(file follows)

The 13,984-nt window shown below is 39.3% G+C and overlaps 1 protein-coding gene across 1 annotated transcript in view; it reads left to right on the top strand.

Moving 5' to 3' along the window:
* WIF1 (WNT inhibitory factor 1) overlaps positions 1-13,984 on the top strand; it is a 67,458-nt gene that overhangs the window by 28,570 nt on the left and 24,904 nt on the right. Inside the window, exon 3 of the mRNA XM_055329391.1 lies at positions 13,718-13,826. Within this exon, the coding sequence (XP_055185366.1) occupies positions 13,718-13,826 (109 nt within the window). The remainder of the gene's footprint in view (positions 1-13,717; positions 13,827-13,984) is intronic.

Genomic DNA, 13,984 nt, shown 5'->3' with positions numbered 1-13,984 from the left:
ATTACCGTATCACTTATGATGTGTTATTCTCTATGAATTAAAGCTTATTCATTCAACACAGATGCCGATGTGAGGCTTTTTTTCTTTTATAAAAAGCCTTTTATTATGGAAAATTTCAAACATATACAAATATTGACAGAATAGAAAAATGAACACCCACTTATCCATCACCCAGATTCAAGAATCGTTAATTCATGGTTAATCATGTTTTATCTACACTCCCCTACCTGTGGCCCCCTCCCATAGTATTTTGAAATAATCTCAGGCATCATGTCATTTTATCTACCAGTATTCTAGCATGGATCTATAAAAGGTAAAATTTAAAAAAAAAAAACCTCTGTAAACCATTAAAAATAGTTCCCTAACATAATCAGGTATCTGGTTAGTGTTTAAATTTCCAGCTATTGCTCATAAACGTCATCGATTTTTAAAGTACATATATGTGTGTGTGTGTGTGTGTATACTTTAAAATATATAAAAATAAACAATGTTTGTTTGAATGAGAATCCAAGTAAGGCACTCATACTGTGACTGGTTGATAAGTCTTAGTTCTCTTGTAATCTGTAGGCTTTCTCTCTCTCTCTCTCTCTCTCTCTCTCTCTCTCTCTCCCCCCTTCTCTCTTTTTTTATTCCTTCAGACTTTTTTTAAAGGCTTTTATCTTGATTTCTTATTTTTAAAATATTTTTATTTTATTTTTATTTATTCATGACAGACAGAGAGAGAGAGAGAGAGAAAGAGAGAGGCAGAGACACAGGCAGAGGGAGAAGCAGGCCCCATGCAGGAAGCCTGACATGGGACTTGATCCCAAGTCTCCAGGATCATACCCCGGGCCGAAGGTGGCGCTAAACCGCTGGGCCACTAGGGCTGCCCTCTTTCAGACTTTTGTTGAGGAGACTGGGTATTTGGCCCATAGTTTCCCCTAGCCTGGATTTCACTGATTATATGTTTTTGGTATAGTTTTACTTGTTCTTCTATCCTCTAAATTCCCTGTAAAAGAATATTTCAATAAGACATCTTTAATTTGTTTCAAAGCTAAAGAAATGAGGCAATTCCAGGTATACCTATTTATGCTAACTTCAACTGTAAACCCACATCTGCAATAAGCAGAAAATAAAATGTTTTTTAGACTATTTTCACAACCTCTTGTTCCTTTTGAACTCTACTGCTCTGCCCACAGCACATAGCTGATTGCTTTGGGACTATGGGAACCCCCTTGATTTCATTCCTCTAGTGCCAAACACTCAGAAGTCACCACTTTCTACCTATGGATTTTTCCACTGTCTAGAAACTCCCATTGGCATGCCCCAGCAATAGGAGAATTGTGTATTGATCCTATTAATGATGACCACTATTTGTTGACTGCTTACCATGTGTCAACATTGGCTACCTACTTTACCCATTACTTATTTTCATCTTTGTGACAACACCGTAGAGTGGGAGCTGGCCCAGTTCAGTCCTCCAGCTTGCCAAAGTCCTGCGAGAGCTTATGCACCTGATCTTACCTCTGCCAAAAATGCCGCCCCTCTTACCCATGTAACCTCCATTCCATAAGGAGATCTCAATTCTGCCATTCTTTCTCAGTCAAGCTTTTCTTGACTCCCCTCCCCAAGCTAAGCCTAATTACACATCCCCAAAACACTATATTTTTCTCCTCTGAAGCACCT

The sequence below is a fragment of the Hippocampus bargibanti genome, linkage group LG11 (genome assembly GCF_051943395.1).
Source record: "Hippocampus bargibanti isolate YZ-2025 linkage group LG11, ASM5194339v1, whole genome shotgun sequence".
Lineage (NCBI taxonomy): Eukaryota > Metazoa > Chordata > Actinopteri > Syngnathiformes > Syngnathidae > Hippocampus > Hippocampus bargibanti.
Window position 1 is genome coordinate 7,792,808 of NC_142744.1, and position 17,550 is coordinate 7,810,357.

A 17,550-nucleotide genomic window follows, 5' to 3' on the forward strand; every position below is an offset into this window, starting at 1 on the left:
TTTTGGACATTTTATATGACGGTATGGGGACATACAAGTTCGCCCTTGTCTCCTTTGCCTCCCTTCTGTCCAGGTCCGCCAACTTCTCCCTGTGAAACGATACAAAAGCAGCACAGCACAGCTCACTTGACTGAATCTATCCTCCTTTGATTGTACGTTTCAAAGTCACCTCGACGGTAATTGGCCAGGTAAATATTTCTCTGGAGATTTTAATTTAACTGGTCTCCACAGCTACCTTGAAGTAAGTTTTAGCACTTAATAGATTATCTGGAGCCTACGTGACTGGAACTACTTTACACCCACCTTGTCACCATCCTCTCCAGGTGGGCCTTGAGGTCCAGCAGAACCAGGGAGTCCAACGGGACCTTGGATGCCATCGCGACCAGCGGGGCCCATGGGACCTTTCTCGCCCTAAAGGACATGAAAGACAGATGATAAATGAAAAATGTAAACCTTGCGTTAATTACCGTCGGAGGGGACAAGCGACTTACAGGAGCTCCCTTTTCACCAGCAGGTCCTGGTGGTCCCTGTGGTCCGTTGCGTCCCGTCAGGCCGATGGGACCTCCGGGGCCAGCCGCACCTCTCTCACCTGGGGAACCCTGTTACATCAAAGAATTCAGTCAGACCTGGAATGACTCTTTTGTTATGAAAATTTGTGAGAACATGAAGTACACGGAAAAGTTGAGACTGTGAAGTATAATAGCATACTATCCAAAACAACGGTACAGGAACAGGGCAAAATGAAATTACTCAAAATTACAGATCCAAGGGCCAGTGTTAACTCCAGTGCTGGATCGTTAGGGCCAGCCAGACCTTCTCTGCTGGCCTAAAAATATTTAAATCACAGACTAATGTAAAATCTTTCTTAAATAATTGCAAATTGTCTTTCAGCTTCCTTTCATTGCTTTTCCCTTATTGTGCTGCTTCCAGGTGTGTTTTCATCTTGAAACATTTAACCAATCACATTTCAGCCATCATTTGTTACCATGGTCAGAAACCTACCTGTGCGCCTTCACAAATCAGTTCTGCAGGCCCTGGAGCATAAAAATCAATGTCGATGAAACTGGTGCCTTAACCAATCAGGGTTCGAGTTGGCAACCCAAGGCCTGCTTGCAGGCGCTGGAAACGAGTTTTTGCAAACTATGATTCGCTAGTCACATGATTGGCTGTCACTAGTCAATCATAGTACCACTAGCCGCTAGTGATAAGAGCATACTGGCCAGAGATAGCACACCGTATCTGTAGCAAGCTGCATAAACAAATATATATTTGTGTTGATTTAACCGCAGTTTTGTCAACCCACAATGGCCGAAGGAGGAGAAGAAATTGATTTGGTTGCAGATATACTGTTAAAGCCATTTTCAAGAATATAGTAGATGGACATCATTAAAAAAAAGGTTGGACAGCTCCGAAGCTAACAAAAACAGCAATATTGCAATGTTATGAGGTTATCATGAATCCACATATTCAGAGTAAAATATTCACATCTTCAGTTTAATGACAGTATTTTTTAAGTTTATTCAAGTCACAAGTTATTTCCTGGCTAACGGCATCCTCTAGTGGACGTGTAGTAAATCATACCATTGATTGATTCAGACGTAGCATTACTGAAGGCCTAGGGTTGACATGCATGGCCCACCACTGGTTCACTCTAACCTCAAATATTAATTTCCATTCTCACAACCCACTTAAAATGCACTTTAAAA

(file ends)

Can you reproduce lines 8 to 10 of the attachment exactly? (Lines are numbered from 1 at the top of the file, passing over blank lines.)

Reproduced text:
Lineage (NCBI taxonomy): Eukaryota > Metazoa > Chordata > Actinopteri > Syngnathiformes > Syngnathidae > Hippocampus > Hippocampus bargibanti.
Window position 1 is genome coordinate 7,792,808 of NC_142744.1, and position 17,550 is coordinate 7,810,357.

A 17,550-nucleotide genomic window follows, 5' to 3' on the forward strand; every position below is an offset into this window, starting at 1 on the left: